Reverse paywalls: All articles are immediately published OA and no APCs are charged. The articles remain free for a period of time (say a year) after which they are placed back behind a paywall and are only available via subscription.

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* 9. Article Transaction Models: Please tell us about your interest in these models.

  Extremely interested Very interested Somewhat interested Not interested Don't know
APC-funded OA: All content is published OA because publishing costs are covered by upfront Article Publishing Charges.
Institutional prepay models: Individuals, libraries, or consortia pay an upfront fee to the publisher in exchange for a fee-waived or discounted APC for themselves or for affiliated authors.
Submission Payments: Payments used in combination with reduced APCs, for example, to spread the cost burden between authors who submit articles that are rejected and those that are accepted. 

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* 10. Open platforms
F1000 platforms and gateways are hosted services that allow organisations to create a branded area/website to which authors submit papers for publication. Then you, or others, can create services like overlay journals and to charge for these services. Please tell us about your level of interest in this type of service.

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* 11. Other Revenue Models. Please tell us if you already use any of these, or if it is likely you would do so.

  We already do this this It is  likely we would do this It is unlikely we would do this
Crowd-funding or Crowd-pledging
Bequests/Donations/Endowments/Subsidies (sometimes known as Platinum OA)
Freemium models

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* 12. Strategies for Change and Cost Reduction. Please let us know if your are already using these strategies or how likely it is you would do so.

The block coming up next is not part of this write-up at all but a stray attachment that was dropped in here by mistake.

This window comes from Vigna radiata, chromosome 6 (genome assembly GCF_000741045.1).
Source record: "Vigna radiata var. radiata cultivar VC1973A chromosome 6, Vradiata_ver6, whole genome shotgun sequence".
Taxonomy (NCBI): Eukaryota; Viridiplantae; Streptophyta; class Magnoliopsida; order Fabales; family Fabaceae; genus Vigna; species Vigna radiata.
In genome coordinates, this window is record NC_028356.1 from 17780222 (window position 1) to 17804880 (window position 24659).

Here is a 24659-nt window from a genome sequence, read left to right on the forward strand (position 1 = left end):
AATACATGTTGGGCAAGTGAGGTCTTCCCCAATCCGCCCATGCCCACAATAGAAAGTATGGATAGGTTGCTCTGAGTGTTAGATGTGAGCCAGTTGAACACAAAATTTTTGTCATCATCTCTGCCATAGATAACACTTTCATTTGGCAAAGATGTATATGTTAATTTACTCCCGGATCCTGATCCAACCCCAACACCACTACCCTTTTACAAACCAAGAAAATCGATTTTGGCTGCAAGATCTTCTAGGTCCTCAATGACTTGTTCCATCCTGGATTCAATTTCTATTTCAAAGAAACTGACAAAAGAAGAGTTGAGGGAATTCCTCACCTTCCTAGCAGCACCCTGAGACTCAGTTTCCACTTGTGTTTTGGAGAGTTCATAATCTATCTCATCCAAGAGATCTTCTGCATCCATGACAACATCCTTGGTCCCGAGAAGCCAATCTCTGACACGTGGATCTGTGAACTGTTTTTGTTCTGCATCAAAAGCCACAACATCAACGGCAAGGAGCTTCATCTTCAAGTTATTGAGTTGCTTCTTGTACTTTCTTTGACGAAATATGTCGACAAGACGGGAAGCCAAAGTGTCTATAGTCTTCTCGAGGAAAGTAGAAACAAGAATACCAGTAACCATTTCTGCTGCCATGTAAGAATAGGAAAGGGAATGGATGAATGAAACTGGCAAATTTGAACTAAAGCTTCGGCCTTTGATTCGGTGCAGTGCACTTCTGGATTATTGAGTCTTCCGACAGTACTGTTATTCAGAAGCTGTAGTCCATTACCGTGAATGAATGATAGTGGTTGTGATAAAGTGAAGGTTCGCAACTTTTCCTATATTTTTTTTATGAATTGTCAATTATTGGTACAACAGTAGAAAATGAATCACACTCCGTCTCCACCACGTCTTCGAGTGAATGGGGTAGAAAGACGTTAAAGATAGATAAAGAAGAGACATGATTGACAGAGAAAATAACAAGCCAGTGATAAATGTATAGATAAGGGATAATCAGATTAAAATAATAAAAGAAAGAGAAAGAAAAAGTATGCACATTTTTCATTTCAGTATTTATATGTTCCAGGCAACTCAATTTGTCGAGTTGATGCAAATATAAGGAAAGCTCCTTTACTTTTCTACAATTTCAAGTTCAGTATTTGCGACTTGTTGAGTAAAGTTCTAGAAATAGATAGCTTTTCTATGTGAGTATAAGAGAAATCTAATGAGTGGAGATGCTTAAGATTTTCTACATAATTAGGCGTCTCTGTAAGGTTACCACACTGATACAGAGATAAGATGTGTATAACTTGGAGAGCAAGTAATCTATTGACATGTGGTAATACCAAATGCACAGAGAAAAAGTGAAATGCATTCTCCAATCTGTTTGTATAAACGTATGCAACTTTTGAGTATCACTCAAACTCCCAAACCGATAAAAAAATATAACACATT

We already do or have done this It is likely we would do this It is unlikely that we would do this
Flipping Journals: Hybrid journals  flipped to become fully OA journals.
Close or combine journals: A potential way to reduce costs or to concentrate the proportion of authors able and willing to pay APCs into a single title.
Cooperative Infrastructure: For example, The Collaborative Knowledge Foundation (CoKo), Libero, and Open Journal Systems (OJS).
Increase article numbers
Launch a journal
Online only publishing
Splitting journals: Splitting an existing hybrid journal into two entirely separate parts with different business models is a potential transition strategy.

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* 13. Please tell us more about any strategies and/or business models through which you could potentially adapt under Plan S. We are eager to hear about the creative ideas you might have and are willing to share.

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* 14. What, if any, support would you require from other stakeholders to transition to this strategy and/or business model.